This study is evaluating the effectiveness of EPOCH-R chemotherapy for patients with non-Hodgkin's lymphoma (NHL) who are HIV-positive. The main outcome to be measured will be survival without cancer growing or spreading. This study is recruiting in Bethesda, Maryland, United States.
Patients with NHL who are HIV-positive have a weakened immune system. Chemotherapy can further weaken the immune system. Limiting the total amount of chemotherapy treatment may help treat lymphoma while decreasing the risk of infections and future cancers. This can be done using short-course EPOCH-R (etoposide, doxorubicin, vincristine, cyclophosphamide, rituximab) chemotherapy. This type of chemotherapy is given over a short period of time and is less intense than conventional chemotherapy.
This study is evaluating the effectiveness of EPOCH-R chemotherapy for patients with NHL who are HIV-positive. The main outcome to be measured will be progression-free survival (time from treatment until tumor growth or spread).
Who are they looking for?
This trial is recruiting 80 patients with NHL who are HIV-positive. Patients must have not had prior chemotherapy treatment for NHL. They must also have adequate organ (liver, bone marrow, and kidney) function tests.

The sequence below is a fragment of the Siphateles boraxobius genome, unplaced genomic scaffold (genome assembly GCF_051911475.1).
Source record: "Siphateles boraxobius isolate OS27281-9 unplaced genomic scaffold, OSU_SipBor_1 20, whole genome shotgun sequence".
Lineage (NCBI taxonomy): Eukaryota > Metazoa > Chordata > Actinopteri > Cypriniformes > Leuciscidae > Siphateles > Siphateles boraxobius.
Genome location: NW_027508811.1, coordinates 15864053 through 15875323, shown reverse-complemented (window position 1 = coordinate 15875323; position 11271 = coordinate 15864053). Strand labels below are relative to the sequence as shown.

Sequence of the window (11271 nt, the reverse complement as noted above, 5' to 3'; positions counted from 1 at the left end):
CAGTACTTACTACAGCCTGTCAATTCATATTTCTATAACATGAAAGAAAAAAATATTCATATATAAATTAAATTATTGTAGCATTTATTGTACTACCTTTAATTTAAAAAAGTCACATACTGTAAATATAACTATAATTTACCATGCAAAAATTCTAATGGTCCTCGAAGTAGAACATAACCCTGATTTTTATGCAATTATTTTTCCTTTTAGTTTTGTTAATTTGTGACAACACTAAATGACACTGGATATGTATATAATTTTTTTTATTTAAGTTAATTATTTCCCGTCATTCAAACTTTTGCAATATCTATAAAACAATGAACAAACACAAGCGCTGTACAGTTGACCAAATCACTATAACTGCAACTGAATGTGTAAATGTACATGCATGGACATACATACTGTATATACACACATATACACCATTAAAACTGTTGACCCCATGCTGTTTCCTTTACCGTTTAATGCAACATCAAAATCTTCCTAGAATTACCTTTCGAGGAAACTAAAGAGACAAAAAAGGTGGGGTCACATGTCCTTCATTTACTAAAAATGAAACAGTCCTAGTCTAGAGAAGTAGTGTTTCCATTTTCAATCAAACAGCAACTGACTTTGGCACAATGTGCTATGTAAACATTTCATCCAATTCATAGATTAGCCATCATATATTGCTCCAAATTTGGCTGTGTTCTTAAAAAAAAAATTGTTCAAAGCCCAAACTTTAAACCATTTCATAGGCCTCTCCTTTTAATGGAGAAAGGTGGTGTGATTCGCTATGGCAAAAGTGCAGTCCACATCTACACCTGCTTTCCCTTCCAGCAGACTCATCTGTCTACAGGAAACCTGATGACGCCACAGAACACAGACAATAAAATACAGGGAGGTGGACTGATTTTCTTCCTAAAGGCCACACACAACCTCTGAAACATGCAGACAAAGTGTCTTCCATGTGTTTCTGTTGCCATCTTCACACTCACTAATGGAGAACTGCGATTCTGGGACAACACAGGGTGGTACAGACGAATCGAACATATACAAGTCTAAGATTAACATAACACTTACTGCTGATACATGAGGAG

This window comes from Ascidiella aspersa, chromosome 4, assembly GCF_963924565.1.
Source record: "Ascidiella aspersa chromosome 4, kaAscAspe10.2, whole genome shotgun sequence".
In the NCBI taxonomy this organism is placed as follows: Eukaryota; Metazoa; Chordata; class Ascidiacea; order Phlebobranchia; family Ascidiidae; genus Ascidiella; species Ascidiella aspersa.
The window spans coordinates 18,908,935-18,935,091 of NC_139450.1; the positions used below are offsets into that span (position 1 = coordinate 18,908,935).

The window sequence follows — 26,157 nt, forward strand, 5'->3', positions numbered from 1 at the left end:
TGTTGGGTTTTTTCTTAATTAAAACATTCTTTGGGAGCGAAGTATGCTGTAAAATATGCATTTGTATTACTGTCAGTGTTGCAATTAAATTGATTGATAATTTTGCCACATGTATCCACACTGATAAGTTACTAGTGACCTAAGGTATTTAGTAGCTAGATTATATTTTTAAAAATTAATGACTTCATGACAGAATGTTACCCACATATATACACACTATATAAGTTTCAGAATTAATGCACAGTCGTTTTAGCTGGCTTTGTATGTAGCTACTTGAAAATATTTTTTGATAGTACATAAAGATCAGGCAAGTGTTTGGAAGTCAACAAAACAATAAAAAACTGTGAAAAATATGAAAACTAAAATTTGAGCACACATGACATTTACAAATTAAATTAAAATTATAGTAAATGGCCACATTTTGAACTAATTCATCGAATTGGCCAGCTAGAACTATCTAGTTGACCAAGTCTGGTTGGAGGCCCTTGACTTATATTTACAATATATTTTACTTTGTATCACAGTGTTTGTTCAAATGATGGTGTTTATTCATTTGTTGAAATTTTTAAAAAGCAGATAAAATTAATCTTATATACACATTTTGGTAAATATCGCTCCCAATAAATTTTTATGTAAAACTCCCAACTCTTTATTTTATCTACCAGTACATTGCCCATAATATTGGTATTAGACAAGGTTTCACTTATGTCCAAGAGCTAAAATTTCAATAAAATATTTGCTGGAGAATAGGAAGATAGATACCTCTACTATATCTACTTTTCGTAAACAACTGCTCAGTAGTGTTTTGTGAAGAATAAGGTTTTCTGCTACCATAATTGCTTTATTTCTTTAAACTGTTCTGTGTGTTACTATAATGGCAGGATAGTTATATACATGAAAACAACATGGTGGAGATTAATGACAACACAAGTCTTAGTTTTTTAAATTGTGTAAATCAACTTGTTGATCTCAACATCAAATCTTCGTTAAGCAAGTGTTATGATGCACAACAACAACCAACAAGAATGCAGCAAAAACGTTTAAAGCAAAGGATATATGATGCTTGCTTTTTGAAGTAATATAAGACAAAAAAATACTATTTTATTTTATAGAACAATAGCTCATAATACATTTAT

Patients who had treatment with rituximab (Rituxan) before, those with active infections or severe diarrhea cannot participate. Patients with lymphoma in the brain, heart failure or heart disease cannot participate. Patients who are pregnant or breastfeeding cannot participate.
How will it work
This trial will involve one group of patients. All patients will receive 3 to 6 cycles of treatment. EPOCH chemotherapy will be given every 3 weeks (1 cycle). 2 doses of rituximab will be given per cycle. During each cycle, patients will also receive filgrastim (Neupogen). This is a type of growth factor that helps white blood cells recover after treatment.
The main outcome to be measured will be progression-free survival at follow-up. PET/CT scanning will be used to evaluate response to treatment after cycles 2 and 3. Blood tests will also be given. Patients will be followed-up at 2 months and every 3 to 6 months after treatment ends for a total of 2 years.